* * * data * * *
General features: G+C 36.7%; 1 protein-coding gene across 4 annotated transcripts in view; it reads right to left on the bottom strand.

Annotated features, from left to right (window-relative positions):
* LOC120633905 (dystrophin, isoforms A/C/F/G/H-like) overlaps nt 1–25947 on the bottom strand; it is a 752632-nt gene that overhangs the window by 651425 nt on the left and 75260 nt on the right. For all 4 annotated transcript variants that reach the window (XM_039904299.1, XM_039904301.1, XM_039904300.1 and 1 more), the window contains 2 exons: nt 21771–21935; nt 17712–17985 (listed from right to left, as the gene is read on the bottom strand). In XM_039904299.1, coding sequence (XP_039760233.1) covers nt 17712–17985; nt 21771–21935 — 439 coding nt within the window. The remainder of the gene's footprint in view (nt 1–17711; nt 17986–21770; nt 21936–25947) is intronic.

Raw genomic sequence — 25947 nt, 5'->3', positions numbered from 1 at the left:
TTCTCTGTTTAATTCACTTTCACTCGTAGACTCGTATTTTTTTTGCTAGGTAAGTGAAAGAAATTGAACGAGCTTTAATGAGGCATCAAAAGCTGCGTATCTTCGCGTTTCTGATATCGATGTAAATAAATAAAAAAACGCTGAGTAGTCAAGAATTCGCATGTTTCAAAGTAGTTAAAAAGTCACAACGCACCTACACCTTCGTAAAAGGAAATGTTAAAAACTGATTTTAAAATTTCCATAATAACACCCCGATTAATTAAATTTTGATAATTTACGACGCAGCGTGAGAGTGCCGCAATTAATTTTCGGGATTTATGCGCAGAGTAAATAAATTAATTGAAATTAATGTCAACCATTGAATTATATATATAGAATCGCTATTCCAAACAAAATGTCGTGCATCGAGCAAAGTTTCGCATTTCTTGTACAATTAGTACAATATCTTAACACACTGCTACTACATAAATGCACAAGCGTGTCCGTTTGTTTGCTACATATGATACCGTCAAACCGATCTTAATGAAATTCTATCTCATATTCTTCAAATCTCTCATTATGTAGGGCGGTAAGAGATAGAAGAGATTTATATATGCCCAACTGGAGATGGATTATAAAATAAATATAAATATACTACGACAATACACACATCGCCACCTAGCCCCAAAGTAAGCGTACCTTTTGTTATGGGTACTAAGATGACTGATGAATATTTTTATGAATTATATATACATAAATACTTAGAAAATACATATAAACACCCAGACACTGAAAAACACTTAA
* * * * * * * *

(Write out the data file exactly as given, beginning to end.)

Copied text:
General features: G+C 36.7%; 1 protein-coding gene across 4 annotated transcripts in view; it reads right to left on the bottom strand.

Annotated features, from left to right (window-relative positions):
* LOC120633905 (dystrophin, isoforms A/C/F/G/H-like) overlaps nt 1–25947 on the bottom strand; it is a 752632-nt gene that overhangs the window by 651425 nt on the left and 75260 nt on the right. For all 4 annotated transcript variants that reach the window (XM_039904299.1, XM_039904301.1, XM_039904300.1 and 1 more), the window contains 2 exons: nt 21771–21935; nt 17712–17985 (listed from right to left, as the gene is read on the bottom strand). In XM_039904299.1, coding sequence (XP_039760233.1) covers nt 17712–17985; nt 21771–21935 — 439 coding nt within the window. The remainder of the gene's footprint in view (nt 1–17711; nt 17986–21770; nt 21936–25947) is intronic.

Raw genomic sequence — 25947 nt, 5'->3', positions numbered from 1 at the left:
TTCTCTGTTTAATTCACTTTCACTCGTAGACTCGTATTTTTTTTGCTAGGTAAGTGAAAGAAATTGAACGAGCTTTAATGAGGCATCAAAAGCTGCGTATCTTCGCGTTTCTGATATCGATGTAAATAAATAAAAAAACGCTGAGTAGTCAAGAATTCGCATGTTTCAAAGTAGTTAAAAAGTCACAACGCACCTACACCTTCGTAAAAGGAAATGTTAAAAACTGATTTTAAAATTTCCATAATAACACCCCGATTAATTAAATTTTGATAATTTACGACGCAGCGTGAGAGTGCCGCAATTAATTTTCGGGATTTATGCGCAGAGTAAATAAATTAATTGAAATTAATGTCAACCATTGAATTATATATATAGAATCGCTATTCCAAACAAAATGTCGTGCATCGAGCAAAGTTTCGCATTTCTTGTACAATTAGTACAATATCTTAACACACTGCTACTACATAAATGCACAAGCGTGTCCGTTTGTTTGCTACATATGATACCGTCAAACCGATCTTAATGAAATTCTATCTCATATTCTTCAAATCTCTCATTATGTAGGGCGGTAAGAGATAGAAGAGATTTATATATGCCCAACTGGAGATGGATTATAAAATAAATATAAATATACTACGACAATACACACATCGCCACCTAGCCCCAAAGTAAGCGTACCTTTTGTTATGGGTACTAAGATGACTGATGAATATTTTTATGAATTATATATACATAAATACTTAGAAAATACATATAAACACCCAGACACTGAAAAACACTTAA